Matthew Ellman, an ELT Trainer here at Cambridge University Press is visiting and speaking at IATEFL 2018. He is also going to be part of the team reporting back to you about what’s happening at IATEFL via our social channels. Matthew is eagerly anticipating the presentations at the conference and below he’s given us a run-down of his favourites each day.
IATEFL 2018 is just around the corner and as always, the conference promises to showcase some of the best new ideas and research in ELT. The choice of sessions is HUGE, so to help you navigate your way through the programme here are some of my top picks!
As someone with an interest in using digital technologies for teaching and training, there’s a tech-y slant to my selections. The conference programme always lists talks according to broad topics though, so if you know what interests you, make sure you flick through to the relevant pages so that you don’t miss out on anything. There will also be an app to download so that you can carry the programme in your pocket throughout the week!
The conference kicks off with a plenary from Professor Lourdes Ortega, who’s been at the forefront of second language acquisition (SLA) research for many years. Her talk on what SLA research has to offer practising teachers is sure to offer plenty of food for thought.
On the digital side of things, I’m curious to hear tech guru (and CUP syndic!) Gary Motteram’s talk on developing mobile teaching materials for challenging circumstances. When it comes to using digital tools with primary learners safeguarding is a crucial consideration, so Jennifer Dobson’s talk on doing just that should also be a really useful one.
One aspect of the conference that is often overlooked are the poster presentations. These only last 10 minutes and take place around lunchtime each day. This year I’m looking forward to hearing Josh Underwood talk about using voice-driven AI language assistants in the classroom, and Heriberto Rey Garcia Alvarez’s presentation on using mobiles in ESP lessons.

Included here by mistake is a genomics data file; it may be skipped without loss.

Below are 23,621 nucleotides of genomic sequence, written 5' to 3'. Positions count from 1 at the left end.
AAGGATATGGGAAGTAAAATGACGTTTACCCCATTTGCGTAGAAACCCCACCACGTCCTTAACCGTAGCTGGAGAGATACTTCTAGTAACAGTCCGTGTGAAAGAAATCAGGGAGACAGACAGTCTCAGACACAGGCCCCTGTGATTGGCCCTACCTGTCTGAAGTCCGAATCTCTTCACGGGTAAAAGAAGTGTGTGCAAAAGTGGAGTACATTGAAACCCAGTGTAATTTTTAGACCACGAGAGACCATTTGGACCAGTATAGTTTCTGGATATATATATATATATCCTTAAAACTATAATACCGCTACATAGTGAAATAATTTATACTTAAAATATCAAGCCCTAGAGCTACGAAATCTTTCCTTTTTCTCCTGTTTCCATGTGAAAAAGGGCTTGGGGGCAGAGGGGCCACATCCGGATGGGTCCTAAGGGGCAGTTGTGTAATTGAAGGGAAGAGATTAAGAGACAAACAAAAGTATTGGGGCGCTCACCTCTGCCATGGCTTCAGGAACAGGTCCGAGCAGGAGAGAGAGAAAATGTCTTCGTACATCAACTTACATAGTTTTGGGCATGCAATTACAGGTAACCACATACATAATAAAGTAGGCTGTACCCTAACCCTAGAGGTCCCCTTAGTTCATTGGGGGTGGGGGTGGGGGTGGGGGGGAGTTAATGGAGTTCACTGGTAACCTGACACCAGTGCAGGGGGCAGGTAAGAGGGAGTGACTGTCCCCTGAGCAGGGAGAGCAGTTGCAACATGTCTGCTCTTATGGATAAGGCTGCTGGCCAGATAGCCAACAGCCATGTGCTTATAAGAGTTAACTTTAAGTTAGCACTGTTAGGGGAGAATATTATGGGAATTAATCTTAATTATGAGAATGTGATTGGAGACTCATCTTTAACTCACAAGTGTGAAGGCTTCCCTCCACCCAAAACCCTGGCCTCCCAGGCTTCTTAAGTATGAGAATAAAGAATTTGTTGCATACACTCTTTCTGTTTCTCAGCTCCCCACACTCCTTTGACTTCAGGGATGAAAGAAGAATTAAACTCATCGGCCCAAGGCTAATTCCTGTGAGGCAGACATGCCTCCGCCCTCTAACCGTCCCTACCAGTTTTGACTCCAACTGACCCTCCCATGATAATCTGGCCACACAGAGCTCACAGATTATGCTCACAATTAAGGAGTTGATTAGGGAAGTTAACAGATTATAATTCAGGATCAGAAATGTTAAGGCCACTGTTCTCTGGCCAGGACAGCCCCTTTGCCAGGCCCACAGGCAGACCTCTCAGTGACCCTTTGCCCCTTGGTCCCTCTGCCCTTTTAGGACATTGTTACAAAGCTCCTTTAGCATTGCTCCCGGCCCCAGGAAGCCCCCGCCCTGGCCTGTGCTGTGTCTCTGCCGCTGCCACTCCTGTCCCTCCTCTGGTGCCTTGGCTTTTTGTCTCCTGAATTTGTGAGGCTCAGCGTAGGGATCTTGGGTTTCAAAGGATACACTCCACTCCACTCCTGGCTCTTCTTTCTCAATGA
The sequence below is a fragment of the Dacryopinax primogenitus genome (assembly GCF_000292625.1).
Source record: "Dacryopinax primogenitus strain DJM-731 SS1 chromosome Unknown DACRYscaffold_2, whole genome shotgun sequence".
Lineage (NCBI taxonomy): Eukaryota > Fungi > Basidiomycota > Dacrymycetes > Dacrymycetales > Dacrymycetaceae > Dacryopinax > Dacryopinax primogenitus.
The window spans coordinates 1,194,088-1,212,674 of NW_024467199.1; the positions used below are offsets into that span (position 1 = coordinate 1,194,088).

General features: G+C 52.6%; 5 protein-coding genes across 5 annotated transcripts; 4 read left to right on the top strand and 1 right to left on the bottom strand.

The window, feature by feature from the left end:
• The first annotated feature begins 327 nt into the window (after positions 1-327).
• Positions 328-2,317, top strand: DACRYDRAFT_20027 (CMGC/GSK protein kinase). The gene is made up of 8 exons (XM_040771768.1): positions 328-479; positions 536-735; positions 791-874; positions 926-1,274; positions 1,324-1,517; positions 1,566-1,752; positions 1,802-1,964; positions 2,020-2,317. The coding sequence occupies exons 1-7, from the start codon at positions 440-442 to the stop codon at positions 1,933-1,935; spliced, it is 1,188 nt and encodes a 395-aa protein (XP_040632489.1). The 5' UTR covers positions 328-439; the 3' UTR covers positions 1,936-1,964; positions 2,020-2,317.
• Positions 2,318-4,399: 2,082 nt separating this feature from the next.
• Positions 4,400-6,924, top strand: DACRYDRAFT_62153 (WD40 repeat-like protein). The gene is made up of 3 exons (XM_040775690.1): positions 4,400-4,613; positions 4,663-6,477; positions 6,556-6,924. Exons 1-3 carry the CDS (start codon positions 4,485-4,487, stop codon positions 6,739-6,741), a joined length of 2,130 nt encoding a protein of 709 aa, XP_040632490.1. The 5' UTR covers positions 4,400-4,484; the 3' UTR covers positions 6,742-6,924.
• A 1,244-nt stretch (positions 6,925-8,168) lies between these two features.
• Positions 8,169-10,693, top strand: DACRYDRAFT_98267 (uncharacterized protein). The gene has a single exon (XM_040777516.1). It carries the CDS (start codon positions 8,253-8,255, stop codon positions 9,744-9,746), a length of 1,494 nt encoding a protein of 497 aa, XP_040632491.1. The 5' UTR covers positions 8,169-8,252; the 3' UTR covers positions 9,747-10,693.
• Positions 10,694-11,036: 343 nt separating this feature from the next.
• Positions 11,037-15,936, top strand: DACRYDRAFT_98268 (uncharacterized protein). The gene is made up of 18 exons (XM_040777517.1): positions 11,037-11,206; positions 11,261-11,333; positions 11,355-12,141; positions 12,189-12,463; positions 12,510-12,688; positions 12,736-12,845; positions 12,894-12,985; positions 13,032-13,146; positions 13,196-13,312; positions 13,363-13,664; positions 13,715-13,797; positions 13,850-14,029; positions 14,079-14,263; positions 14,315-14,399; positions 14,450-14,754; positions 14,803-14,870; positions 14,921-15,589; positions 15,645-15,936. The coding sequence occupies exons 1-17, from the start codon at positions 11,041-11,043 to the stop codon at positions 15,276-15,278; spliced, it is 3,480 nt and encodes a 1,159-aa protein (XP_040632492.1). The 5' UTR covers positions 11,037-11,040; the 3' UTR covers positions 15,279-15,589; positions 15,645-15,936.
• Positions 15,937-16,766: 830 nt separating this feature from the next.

Wednesday’s plenary speaker is writer and trainer Dorothy Zemach, vastly experienced and author of the very entertaining English for Scammers! I’ve no doubt that her ‘behind the scenes’ look at what goes into textbook writing will be popular with delegates.
Blended learning is a topic close to my heart (as those who attend my talk on Friday will discover!) so I will be turning up to Pete Sharma and Barney Barrett’s ‘Best practice for blended learning’ talk. Another talk with a digital focus on Wednesday is ‘We need pedagogy, not just cool tools’ by Learning Technologies’ SIG coordinator Sophia Mavridi, which sounds right up my street!
With a similarly uncompromising title, ELT grandee and CUP author Jim Scrivener will be delivering ‘Forget methodology. Learners just need more (and better) practice’. I’m sure there’ll be a big crowd eager to hear him explain what that means!
For fans of educational technology there’s no shortage of interesting talks on the Thursday. Jo Budden, editor of the British Council’s excellent LearnEnglish Teens website, will be explaining how to ‘keep it fresh’ for the YouTube generation, while Sarah Hopkyns, maintaining the social media theme, will be speaking on ‘Using Instagram as a motivating tool for paragraph writing’.
Gamification has been spoken of at IATEFL conferences in the past, but arguably hasn’t quite lived up to the hype. I’m curious to see what John Cruft has to say in his talk ‘Should gaming and education come together? A case for gamification’.
Finally, Thursday sees CUP’s very own Caroline Thiriau explaining what we’ve learned from looking at usage data from the Cambridge Learning Management System, which should be a ‘must see’ for anyone with an interest in online learning in ELT.
The last day of IATEFL is always a short one, but the conference organisers have saved the best to last with a handful of really fascinating talks.
Nik Peachey will be taking a break from presenting online coverage of the conference to deliver his talk on ‘Critical thinking as a key digital literacy skill for ELT’. ELT Jam co-founder Nick Robinson, ever at the forefront of technology and ELT, will be speaking on ‘Future-proofing your ELT career in the digital age’. And I’m sure there’ll be a good crowd for John Arnold’s talk on how technology can help teachers enable differentiated learning for their students.
Oh, and yours truly will be talking about how introducing technology into schools affects teachers, and what to do to make that change successful!
So, plenty to look forward to, and when the full conference programme is released in mid-March there’ll be even more information about the talks to whet your appetite. I for one can’t wait—see you in Brighton!